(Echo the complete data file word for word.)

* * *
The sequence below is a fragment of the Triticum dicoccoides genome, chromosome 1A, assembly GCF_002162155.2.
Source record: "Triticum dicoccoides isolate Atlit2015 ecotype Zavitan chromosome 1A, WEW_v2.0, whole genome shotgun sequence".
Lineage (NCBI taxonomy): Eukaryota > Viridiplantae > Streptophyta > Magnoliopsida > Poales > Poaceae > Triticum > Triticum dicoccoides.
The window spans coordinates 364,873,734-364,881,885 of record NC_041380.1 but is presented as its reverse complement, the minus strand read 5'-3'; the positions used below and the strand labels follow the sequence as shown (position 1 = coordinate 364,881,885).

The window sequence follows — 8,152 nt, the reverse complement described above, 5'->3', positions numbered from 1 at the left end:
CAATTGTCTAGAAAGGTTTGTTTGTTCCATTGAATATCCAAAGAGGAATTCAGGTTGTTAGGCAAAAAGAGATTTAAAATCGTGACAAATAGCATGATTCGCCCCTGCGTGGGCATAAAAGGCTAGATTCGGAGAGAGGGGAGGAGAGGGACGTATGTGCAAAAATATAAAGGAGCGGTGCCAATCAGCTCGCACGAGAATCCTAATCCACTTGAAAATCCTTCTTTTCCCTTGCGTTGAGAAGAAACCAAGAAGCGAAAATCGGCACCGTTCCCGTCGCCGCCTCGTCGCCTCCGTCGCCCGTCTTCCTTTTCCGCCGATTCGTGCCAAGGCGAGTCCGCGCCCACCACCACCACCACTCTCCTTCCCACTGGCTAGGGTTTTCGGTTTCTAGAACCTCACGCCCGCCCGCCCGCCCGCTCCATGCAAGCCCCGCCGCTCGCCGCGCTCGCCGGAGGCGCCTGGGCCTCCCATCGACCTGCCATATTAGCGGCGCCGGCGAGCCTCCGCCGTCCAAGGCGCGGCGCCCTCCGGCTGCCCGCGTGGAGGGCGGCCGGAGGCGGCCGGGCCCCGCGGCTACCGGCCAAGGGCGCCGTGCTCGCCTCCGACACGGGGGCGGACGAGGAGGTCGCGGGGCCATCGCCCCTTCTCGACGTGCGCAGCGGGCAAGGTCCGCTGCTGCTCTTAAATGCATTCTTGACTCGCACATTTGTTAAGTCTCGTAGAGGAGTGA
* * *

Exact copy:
The sequence below is a fragment of the Triticum dicoccoides genome, chromosome 1A, assembly GCF_002162155.2.
Source record: "Triticum dicoccoides isolate Atlit2015 ecotype Zavitan chromosome 1A, WEW_v2.0, whole genome shotgun sequence".
Lineage (NCBI taxonomy): Eukaryota > Viridiplantae > Streptophyta > Magnoliopsida > Poales > Poaceae > Triticum > Triticum dicoccoides.
The window spans coordinates 364,873,734-364,881,885 of record NC_041380.1 but is presented as its reverse complement, the minus strand read 5'-3'; the positions used below and the strand labels follow the sequence as shown (position 1 = coordinate 364,881,885).

The window sequence follows — 8,152 nt, the reverse complement described above, 5'->3', positions numbered from 1 at the left end:
CAATTGTCTAGAAAGGTTTGTTTGTTCCATTGAATATCCAAAGAGGAATTCAGGTTGTTAGGCAAAAAGAGATTTAAAATCGTGACAAATAGCATGATTCGCCCCTGCGTGGGCATAAAAGGCTAGATTCGGAGAGAGGGGAGGAGAGGGACGTATGTGCAAAAATATAAAGGAGCGGTGCCAATCAGCTCGCACGAGAATCCTAATCCACTTGAAAATCCTTCTTTTCCCTTGCGTTGAGAAGAAACCAAGAAGCGAAAATCGGCACCGTTCCCGTCGCCGCCTCGTCGCCTCCGTCGCCCGTCTTCCTTTTCCGCCGATTCGTGCCAAGGCGAGTCCGCGCCCACCACCACCACCACTCTCCTTCCCACTGGCTAGGGTTTTCGGTTTCTAGAACCTCACGCCCGCCCGCCCGCCCGCTCCATGCAAGCCCCGCCGCTCGCCGCGCTCGCCGGAGGCGCCTGGGCCTCCCATCGACCTGCCATATTAGCGGCGCCGGCGAGCCTCCGCCGTCCAAGGCGCGGCGCCCTCCGGCTGCCCGCGTGGAGGGCGGCCGGAGGCGGCCGGGCCCCGCGGCTACCGGCCAAGGGCGCCGTGCTCGCCTCCGACACGGGGGCGGACGAGGAGGTCGCGGGGCCATCGCCCCTTCTCGACGTGCGCAGCGGGCAAGGTCCGCTGCTGCTCTTAAATGCATTCTTGACTCGCACATTTGTTAAGTCTCGTAGAGGAGTGA